Japan Captures Fugitive Linked to Tokyo Sarin Gas Attack
Voice of America
Acting on tip, police arrested Katsuya Takahashi, 54, Friday morning in a comic book cafe, concluding 17-year manhunt.
現 年五十四歲的高橋克也，為奧姆真理教的幹部，涉嫌參與地下鐵沙林毒氣案等案件，被以涉嫌殺人及殺人未遂等罪嫌列為重大通緝犯，懸賞金高達一千萬圓（約三百 七十七萬台幣）。同案被通緝的另兩名嫌犯，包括奧姆真理教的前幹部平田信，已於去年十二月三十一日自首，涉嫌製造沙林毒氣的女性嫌犯菊地直子，也於本月三 日在神奈川縣落網。
日媒報導，菊地在三日被捕後，警方已同時掌握到高橋的行蹤，但生性機警的高橋早在警方上門之前，從金融機構領走了二百三 十多萬圓存款逃逸，警方調出監視器拍攝的畫面，更新通緝照片，並且發動五千多名警方在東京地區進行全面搜索，終於在十五日上午接獲報案，進而逮捕了逃亡十 七年的高橋。
不 過，日本電視台報導，警方在這波逮捕行動中差一點又凸槌，報案的漫畫網咖店店員在接受訪問時指出，警方到場看了一眼店員所指的「可疑男子」時，竟然還跟店 員說「雖然長得有點像，不過你認錯人了」。這時男子似乎發現警方到場急著結帳，員警為了保險起見上前盤查，男子竟然乾脆地承認自己就是高橋。
東 京地下鐵沙林毒氣案發生於一九九五年三月二十日，東京三條主要地下鐵路線的五列列車遭人施放沙林毒氣，造成十三人死亡、約六千三百人受傷。奧姆真理教及相 關人士被指犯下該案及多起綁架、謀殺與郵包炸彈案，全案共有一百九十人被起訴，包括主謀的教主麻原彰晃在內十三人被判死刑、五人無期徒刑。
Terrorism | 19.03.2010
15 years since nerve gas attack on Tokyo subway
Previously, the number of people thought to have been injured in the Tokyo subway attack of 1995 was around 5,500 but recently Japan’s National Police Agency placed the number at over 6,000.
The attack was carried out by members of a cult called Aum Supreme Truth, who planted plastic bags containing sarin, a nerve gas, in five underground trains.
Inspired by Buddhism, Christianity and sci-fiBildunterschrift: Großansicht des Bildes mit der Bildunterschrift: After the 1995 attack on the subway, police found gold bars, chemicals and millions of yen near an Aum compound
"The group was founded in the mid-1980s," explains Verena Blechinger-Talcott, an expert on Japanese politics at the Free University of Berlin. "It originally started out as a yoga class. The name Aum comes from a word in Buddhism, the Sanskrit syllable which represents the universe."
The cult was based on a combination of Buddhist and Christian teachings and also integrated science fiction. Blechinger says the group was inspired by a manga cartoon called "Starship Yamato" that was popular in the 1970s and 80s and told the story of aliens coming to earth.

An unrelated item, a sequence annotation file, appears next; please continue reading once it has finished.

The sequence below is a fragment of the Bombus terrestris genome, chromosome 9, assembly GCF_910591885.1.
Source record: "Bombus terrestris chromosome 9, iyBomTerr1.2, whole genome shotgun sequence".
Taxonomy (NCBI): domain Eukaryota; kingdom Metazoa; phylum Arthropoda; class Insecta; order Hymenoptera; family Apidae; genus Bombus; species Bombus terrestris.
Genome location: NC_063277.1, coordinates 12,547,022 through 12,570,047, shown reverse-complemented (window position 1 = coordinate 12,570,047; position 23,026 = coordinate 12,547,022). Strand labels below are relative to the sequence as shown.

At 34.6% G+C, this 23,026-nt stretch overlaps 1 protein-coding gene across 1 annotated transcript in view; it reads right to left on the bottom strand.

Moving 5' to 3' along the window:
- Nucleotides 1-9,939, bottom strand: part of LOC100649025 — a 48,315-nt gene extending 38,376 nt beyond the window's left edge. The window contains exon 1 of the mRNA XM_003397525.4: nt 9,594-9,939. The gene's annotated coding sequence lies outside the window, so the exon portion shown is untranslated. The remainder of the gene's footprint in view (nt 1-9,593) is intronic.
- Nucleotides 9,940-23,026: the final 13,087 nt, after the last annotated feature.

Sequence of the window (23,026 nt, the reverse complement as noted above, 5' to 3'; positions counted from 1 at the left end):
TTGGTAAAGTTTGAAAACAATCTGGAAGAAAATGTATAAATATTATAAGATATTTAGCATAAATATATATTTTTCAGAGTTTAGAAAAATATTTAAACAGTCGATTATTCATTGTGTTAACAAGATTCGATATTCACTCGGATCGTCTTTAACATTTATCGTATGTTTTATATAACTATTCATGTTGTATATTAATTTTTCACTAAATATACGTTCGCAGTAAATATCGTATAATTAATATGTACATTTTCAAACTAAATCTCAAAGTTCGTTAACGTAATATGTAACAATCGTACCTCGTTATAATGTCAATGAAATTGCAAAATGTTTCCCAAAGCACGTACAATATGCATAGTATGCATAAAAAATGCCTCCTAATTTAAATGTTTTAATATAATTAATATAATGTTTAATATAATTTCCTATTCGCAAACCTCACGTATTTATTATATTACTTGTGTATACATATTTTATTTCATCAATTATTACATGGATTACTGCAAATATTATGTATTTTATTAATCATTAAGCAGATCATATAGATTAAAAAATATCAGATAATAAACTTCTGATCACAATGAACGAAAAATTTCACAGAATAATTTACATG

Before the 1995 attack, the group worked on biological and chemical warfare techniques and recruited scientists. Experiments included planting substances in subways and spraying anthrax in the air.
Blechinger says the group also looked into cooperating with Russian nuclear labs. "The whole idea was that these were just preparations for some future attacks they wanted to perform. The idea of the group was to bring about the end of the world and cause the supreme forces that are somewhere out in the universe, those aliens, to come and save the world."
The group’s leader, who goes by the alias Shoko Asahara, had up to 10,000 followers at the cult's peak, many of whom lived in cult compounds.
Religion is important in Japanese society
Aum is banned in certain countries, including Russia, but not in Japan, which now has over 300 "new religions". Blechinger says religion and syncretism is very important in Japanese society.
"The group was not officially banned and is still active. They changed their name in 2000 because of the attacks, and are now called ‘Aleph’, which is the first letter in the Hebrew alphabet. Again it means the first, the universal letter and they still have about 1,600 members."
The Japanese constitution protects religious practice. But after the attacks, a few small changes were introduced.
"It is still a touchy subject," says Blechinger. "There is the distrust in new religious cults, but overall, Japan is a very tolerant society, especially toward religious groups. It is considered a private thing, so as long as there are no signs that indeed there is a danger for society, there wouldn’t be public investigations into cults."
Bildunterschrift: Großansicht des Bildes mit der Bildunterschrift: Shoko Asahara, the leader of the Aum Shinri Kyo cult, is on death rowAsahara, the cult’s leader, and 12 other high-ranking members are now on death row for an array of charges. 10 have exhausted their appeals. Several Aum members are still on the run.
Blechinger points out although there is an increasingly "strong anti-death penalty movement, the public is largely for the death penalty", especially when people such as Asahara are awaiting execution.
Author: Sarah Berning
Editor: Anne Thomas
Editor: Anne Thomas